Tag Archives: Alice Hoffman

Book Review: The Museum of Extraordinary Things by Alice Hoffman


By Zara D. Garcia-Alvarez / @ZaraAlexis

the museum of extraordinary things


Category: Fiction, Magical Realism

Author: Alice Hoffman

Format: Advanced Reading Copy (ARC), 372 pages

Publisher: Scribner

ISBN: 978-1-4516-9356-0

Pub Date: February 18, 2014


Summary from the Publisher:

Mesmerizing and illuminating, Alice Hoffman’s The Museum of Extraordinary Things is the story of an electric and impassioned love between two vastly different souls in New York during the volatile first decades of the twentieth century.

Coralie Sardie is the daughter of the sinister impresario behind The Museum of Extraordinary Things, a Coney Island boardwalk freak show that thrills the masses. An exceptional swimmer, Coralie appears as the Mermaid in her father’s “museum,” alongside performers like the Wolfman, the Butterfly Girl, and a one-hundred-year-old turtle. One night Coralie stumbles upon a striking young man taking pictures of moonlit trees in the woods off the Hudson River.

The dashing photographer is Eddie Cohen, a Russian immigrant who has run away from his father’s Lower East Side Orthodox community and his job as a tailor’s apprentice. When Eddie photographs the devastation on the streets of New York following the infamous Triangle Shirtwaist Factory fire, he becomes embroiled in the suspicious mystery behind a young woman’s disappearance and ignites the heart of Coralie.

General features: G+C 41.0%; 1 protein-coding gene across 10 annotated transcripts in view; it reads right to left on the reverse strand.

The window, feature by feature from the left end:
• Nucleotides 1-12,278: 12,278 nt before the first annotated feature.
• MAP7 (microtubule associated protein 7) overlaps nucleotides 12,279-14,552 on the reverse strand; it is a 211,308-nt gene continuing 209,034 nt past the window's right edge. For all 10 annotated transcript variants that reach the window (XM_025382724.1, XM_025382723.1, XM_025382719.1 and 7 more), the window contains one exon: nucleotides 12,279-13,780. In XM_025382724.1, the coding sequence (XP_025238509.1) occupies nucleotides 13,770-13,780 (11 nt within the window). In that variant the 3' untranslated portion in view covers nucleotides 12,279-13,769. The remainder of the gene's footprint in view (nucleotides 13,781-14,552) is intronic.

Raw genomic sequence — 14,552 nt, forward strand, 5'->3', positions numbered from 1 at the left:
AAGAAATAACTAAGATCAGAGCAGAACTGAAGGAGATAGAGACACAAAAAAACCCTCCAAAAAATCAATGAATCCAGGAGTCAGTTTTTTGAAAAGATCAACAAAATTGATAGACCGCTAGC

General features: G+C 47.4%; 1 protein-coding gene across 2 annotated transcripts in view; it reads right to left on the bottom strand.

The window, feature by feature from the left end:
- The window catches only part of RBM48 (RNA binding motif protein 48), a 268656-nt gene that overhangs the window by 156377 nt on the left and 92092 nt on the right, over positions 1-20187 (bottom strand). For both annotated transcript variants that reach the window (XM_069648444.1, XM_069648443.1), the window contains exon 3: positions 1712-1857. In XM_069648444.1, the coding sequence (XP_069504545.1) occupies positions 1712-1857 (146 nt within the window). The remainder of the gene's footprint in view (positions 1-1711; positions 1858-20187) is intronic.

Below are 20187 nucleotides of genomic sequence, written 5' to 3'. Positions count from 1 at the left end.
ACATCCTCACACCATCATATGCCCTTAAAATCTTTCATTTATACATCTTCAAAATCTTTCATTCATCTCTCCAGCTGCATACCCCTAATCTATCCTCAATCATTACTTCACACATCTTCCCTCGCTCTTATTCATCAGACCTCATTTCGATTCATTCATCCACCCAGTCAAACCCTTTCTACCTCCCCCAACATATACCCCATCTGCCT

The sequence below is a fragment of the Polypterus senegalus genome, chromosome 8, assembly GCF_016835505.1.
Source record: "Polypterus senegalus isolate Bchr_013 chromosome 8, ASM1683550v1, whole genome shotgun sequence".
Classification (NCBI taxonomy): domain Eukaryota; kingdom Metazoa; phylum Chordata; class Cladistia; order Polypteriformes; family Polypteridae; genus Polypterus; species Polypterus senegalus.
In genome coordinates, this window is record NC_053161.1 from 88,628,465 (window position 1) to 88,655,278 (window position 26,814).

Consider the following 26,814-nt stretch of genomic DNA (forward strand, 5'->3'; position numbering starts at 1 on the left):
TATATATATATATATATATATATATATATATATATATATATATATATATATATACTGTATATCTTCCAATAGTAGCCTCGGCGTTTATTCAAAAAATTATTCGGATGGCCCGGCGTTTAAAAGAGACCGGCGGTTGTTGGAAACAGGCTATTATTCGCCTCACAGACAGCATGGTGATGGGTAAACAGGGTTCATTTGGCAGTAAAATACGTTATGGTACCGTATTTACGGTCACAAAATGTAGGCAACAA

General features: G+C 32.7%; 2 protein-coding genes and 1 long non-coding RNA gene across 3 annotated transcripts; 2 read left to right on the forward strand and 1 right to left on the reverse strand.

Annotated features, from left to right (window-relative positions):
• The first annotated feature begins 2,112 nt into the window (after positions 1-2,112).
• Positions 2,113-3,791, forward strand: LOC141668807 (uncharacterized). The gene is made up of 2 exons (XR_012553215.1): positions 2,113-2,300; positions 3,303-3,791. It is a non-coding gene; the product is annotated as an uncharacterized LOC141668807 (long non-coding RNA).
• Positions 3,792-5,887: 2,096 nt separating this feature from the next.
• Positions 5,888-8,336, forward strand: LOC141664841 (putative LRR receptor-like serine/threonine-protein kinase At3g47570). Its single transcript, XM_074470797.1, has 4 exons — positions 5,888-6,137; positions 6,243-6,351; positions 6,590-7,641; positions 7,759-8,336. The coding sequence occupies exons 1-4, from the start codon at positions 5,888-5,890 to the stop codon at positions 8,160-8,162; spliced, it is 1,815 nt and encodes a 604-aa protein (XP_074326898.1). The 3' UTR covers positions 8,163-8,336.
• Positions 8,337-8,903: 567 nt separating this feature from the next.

With its colorful crowds of bootleggers, heiresses, thugs, and idealists, New York itself becomes a riveting character as Hoffman weaves her trademark magic, romance, and masterful storytelling to unite Coralie and Eddie in a sizzling, tender, and moving story of young love in tumultuous times. The Museum of Extraordinary Things is Alice Hoffman at her most spellbinding.

– From Chapters-Indigo website

Book Review by Zara

from The Bibliotaphe Closet:

The Museum of Extraordinary Things by Alice Hoffman is as extraordinary as the contents of the museum it speaks of. And I don’t mean that as a pun. It’s a legitimate assessment. There’s enough in this book to draw from that will enrich any readers’ experience in reading it.

It is a dual story of Coralie Sardie, gifted swimmer and daughter of The Professor, ex-magician and current curator of the museum that showcases oddities and special wonders; and of (Ezekial) Eddie Cohen, former tailor and later errand boy of the streets, now a professional and passionate photographer.